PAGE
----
Tuesday, January 8, 2013

The end of the GOP?

No, it's probably not the end of the GOP - maybe the beginning of the end? - but I was struck by one paragraph in this article about the political fight for gay marriage. (Note that it's referring to the National Organization for Marriage, whose president, Brian Brown, was talking about their success in fighting against gay rights.)
Still, his group isn’t taking any chances.

It vowed to form a state political action committee and spend $250,000 to defeat Republican lawmakers who vote for gay marriage in Illinois, crowing that it helped defeat four GOP state senators who supported the bill that passed in New York.

Of course, they're talking about defeating Republican candidates in primary elections, not about voting for Democrats. So I have to wonder how many of the GOP candidates they supported were actually elected.

After all, it's one thing to defeat a "RINO" in a primary, where the loony Republican base has so much power. But it's quite another to elect his batshit crazy replacement in the general election.

Bigots are losing this battle, but they refuse to recognize that. And instead of accepting defeat in this particular issue - is it really so bad that two people in love can get married? - and working to get as much of their right-wing philosophy into law as they possibly can, they refuse to compromise at all. So they spend money to defeat Republicans who might have a bit more sense.

How does this end up for the GOP? Win everything or lose everything? That's hardly a valid strategy in a democracy, is it? Of course, the Republican Party filled itself with former Dixiecrats and other loons when it implemented its notorious 'Southern strategy' decades ago. So now they're reaping what they've sown. Ironic, isn't it?

I see similar changes in the House of Representatives. Republicans used their statehouse dominance in recent decades to gerrymander House districts and give Republicans a huge advantage in many states. (You do this by making one district nearly 100% Democratic, while creating all the others with a minority of registered Democrats and a clear majority of Republicans.)

And that's worked, at least in the short term. Even after an election they lost big-time, Republicans still control the House. (And note that all representatives face election every two years. The House, unlike the Senate, is supposed to flip regularly.) They just have a very big advantage in a majority of districts - an advantage they engineered not by persuading more voters in their state but by gerrymandering districts.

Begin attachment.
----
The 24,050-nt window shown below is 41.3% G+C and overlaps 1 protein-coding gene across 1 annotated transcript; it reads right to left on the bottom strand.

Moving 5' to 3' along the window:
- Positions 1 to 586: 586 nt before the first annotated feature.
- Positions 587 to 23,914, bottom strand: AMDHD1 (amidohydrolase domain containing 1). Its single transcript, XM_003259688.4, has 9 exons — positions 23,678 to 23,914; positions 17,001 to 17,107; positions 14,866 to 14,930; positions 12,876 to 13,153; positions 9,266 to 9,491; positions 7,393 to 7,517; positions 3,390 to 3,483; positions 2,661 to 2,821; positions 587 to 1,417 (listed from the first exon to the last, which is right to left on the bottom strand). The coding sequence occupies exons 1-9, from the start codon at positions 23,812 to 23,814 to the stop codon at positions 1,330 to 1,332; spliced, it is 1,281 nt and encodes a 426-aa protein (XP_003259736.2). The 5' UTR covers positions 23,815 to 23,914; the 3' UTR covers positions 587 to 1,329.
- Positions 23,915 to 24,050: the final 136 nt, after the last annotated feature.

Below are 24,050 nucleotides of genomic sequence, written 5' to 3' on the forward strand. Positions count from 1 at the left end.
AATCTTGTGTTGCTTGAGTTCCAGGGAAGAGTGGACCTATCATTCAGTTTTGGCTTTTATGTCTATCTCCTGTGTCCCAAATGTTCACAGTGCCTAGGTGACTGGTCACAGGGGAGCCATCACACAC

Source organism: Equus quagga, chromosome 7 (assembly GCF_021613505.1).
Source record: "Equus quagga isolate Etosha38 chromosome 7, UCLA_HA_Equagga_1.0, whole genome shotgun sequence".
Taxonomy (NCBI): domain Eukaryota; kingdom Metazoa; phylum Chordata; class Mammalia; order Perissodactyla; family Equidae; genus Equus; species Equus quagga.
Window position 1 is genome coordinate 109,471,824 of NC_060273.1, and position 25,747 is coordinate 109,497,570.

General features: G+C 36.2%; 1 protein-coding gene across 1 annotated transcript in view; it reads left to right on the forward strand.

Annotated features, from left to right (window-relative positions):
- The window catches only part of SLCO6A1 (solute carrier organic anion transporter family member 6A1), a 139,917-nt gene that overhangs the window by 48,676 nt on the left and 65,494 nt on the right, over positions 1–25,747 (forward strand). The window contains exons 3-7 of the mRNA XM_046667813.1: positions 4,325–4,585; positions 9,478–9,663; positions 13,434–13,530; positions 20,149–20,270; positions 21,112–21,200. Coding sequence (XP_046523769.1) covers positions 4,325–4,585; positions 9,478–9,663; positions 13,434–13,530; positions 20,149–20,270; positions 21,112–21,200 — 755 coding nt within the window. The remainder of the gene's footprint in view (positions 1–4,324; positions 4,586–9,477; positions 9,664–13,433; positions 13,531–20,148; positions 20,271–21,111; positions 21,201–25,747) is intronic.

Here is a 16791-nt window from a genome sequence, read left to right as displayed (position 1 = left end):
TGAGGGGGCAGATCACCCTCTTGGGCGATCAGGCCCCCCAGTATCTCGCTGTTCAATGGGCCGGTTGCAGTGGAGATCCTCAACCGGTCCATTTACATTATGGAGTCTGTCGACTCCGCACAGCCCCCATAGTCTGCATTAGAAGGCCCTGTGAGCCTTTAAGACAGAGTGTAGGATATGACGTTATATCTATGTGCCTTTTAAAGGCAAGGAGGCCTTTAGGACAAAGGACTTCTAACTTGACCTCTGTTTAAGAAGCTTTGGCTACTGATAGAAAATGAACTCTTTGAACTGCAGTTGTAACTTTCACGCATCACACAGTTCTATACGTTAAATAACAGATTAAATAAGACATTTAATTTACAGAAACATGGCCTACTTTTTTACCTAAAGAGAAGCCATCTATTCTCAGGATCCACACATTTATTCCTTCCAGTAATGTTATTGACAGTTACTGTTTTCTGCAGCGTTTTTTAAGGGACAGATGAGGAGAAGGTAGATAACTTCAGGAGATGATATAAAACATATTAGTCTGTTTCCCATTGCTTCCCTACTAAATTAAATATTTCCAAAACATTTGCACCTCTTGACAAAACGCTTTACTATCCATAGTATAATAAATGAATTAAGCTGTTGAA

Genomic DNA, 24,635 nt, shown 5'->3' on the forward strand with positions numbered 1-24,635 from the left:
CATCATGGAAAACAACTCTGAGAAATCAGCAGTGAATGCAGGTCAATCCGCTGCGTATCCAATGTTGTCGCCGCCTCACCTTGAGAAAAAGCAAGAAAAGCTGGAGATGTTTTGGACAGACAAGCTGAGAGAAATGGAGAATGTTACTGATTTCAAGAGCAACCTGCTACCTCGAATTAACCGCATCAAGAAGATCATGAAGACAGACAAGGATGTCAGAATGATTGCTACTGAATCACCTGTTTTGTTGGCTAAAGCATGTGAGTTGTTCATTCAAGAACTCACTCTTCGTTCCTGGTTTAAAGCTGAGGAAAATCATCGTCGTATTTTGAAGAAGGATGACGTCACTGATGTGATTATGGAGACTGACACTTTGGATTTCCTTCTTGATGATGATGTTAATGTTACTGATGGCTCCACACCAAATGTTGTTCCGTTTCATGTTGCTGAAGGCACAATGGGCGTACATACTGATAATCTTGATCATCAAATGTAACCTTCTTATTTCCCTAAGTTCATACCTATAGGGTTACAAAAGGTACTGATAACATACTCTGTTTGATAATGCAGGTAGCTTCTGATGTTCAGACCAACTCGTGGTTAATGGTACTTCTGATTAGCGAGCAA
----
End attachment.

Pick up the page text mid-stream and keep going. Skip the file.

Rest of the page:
But what then? In a district that's competitive, you need a candidate who's not completely crazy, someone who can appeal to the people in the middle. But in a district that's a guaranteed win for your party, you don't. So in those districts, the Tea Party-types can run wild. They can get rid of those hated 'moderates' and still elect the Republican candidate.

So they keep control of the House of Representatives, but they fill it with crazies. How does that work for you? Heck, Speaker John Boehner can't even get his own party to back his proposals. See where this is going for the GOP?

In the last two elections, Republicans had a big advantage in the Senate, too, because the Democrats were defending far fewer seats. (Senators are elected for six-year terms, but the elections are staggered, with one-third of the senators facing election every two years.) But they blew it, largely because they nominated far-right loons in several states. Well, what works in House districts specifically gerrymandered for Republicans doesn't work as well in state-wide elections.

But that's not the big problem, not really. The problem is that, by filling the House of Representatives with far-right loons, they're demonstrating to the whole country what being a Republican is all about. It's not about working with Democrats to do the best they can for America, but about batshit crazy ideas, uncompromising lunacy, and blackmail.

In the short run, they still control the House and they can do a lot of harm there. But what will this do to the Republican Party in the long run? Well, I certainly hope it destroys them before they destroy my country!

Actually, I don't want the Republican Party to be destroyed. I just want them to be sane. We need two healthy, sane political parties in America. If the GOP self-destructs, I suppose the Democratic Party will simply split into two separate political parties. But that would likely be very messy - and very risky for our country.

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